A double rainbow appeared last evening over the tidal river beyond the house where five seminary classmates and our spouses are staying this week on the coast of Maine.
It happened after a full day feasting with our seminary Old Testament professor, Edward F. (Ted) Campbell, Jr. and poet J. Barrie Shepherd on William Greenway's For the Love of All Creatures: the Story of Grace in Genesis in this time of climate departure. The five seminary friends, once seven, who call ourselves "The Old Dogs" or "The Gathering" have convened annually from Texas, Indiana, Illinois, Arizona, and Minnesota for study and fellowship for the past 20 years.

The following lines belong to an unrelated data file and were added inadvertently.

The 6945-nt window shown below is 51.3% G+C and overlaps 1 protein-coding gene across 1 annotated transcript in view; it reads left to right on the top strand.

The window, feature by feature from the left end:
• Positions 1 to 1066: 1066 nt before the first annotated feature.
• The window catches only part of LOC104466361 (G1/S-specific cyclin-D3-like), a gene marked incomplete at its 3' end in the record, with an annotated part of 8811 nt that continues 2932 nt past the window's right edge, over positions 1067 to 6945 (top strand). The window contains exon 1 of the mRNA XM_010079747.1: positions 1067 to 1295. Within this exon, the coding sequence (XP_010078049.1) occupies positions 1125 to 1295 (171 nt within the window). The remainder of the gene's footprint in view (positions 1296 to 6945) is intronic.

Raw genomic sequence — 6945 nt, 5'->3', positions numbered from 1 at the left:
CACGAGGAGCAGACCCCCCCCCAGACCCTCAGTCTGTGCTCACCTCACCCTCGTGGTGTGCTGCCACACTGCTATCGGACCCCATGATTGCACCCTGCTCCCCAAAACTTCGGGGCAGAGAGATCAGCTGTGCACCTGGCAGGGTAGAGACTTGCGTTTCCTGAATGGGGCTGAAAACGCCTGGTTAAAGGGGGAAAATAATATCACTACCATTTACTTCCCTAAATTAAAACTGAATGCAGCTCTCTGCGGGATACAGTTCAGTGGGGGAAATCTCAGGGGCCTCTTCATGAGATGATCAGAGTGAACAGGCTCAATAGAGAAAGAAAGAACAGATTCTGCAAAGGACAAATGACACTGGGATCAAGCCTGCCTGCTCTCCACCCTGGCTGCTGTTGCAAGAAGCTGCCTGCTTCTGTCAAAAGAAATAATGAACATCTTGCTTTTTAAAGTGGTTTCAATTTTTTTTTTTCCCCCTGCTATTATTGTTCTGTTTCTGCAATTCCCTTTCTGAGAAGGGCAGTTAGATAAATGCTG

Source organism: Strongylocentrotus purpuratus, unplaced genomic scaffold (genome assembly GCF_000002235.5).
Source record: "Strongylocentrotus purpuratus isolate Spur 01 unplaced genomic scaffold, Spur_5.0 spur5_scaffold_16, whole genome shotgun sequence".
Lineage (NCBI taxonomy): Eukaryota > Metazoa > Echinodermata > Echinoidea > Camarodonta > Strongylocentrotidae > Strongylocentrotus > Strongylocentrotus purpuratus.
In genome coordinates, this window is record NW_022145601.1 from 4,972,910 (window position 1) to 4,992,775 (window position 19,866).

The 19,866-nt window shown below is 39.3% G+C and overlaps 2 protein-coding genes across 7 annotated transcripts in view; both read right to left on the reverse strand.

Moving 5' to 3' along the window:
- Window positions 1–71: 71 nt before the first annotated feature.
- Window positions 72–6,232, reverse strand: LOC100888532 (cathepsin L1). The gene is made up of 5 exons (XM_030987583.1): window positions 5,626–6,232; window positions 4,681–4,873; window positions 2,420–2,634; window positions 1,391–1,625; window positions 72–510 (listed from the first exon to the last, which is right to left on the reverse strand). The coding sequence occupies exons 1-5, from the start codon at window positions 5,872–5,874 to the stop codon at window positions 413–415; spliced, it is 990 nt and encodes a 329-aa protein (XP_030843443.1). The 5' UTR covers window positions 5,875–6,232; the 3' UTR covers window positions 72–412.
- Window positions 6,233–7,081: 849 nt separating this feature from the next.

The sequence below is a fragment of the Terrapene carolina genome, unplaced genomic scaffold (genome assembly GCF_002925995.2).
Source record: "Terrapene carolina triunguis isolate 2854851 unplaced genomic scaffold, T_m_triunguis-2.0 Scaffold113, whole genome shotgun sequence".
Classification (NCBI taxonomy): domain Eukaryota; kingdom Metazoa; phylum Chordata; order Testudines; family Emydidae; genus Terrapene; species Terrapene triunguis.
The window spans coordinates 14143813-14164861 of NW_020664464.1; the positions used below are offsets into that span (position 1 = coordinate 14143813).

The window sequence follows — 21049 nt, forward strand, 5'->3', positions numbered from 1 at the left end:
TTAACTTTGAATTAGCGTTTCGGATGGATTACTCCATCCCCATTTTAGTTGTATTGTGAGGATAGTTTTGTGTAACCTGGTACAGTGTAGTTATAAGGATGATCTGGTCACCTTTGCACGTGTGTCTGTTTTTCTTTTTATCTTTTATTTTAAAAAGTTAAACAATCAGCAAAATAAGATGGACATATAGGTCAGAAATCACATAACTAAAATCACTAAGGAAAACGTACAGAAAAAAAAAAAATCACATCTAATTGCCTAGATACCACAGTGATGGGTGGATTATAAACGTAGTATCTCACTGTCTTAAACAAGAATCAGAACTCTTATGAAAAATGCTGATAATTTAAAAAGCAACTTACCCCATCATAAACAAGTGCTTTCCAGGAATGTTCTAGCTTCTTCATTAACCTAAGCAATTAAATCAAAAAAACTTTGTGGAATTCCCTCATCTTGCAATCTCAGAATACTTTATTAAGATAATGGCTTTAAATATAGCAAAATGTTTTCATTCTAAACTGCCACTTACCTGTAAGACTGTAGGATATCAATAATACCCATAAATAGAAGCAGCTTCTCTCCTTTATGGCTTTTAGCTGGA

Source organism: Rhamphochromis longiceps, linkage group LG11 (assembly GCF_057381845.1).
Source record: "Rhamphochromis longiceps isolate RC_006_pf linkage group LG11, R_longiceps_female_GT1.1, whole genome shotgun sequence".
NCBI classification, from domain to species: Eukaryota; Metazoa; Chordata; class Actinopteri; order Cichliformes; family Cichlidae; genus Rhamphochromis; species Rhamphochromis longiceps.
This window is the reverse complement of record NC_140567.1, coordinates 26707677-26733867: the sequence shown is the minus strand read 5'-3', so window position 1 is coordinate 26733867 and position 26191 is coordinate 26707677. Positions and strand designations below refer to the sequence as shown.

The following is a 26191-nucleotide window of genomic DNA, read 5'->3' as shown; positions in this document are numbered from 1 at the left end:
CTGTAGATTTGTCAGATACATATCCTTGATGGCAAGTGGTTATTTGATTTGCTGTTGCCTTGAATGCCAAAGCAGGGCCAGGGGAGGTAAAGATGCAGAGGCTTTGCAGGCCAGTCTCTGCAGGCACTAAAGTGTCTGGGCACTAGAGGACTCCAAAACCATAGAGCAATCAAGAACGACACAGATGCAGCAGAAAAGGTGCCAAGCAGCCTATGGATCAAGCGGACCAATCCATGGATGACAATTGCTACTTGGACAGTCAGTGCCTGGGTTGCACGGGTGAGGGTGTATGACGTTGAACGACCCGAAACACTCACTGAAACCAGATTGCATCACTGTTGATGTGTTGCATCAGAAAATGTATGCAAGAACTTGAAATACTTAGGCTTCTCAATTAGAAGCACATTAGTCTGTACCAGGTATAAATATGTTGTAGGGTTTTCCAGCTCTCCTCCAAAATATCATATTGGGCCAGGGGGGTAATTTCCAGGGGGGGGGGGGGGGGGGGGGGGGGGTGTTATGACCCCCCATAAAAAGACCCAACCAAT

Just moments before the rainbows appeared, we were entertained by two seagulls begging for treats. One of them ate a Pepperidge Farm "goldfish" our of my hand - twice. Snatch! The goldfish was gone. Down the seagull's gullet. My hand was fine.
Then the first rainbow appeared. Followed by another. Almost as beautiful was the reflection of the sun from the yellow grasses on the far shore of the tidal river at the foot of the rainbows. The seagull and the rainbows were like exclamation points to Greenway's case that we are seized by the love of all creatures.
"Maybe there really IS a God!" I said to my seminary roommate. "You know there is," Mr. Stewart," said Wayne.
Early this morning at dawn there is a very aggressive seagull incessantly banging on the sliding glass door between my living room chair and the deck demanding more cheddar goldfish!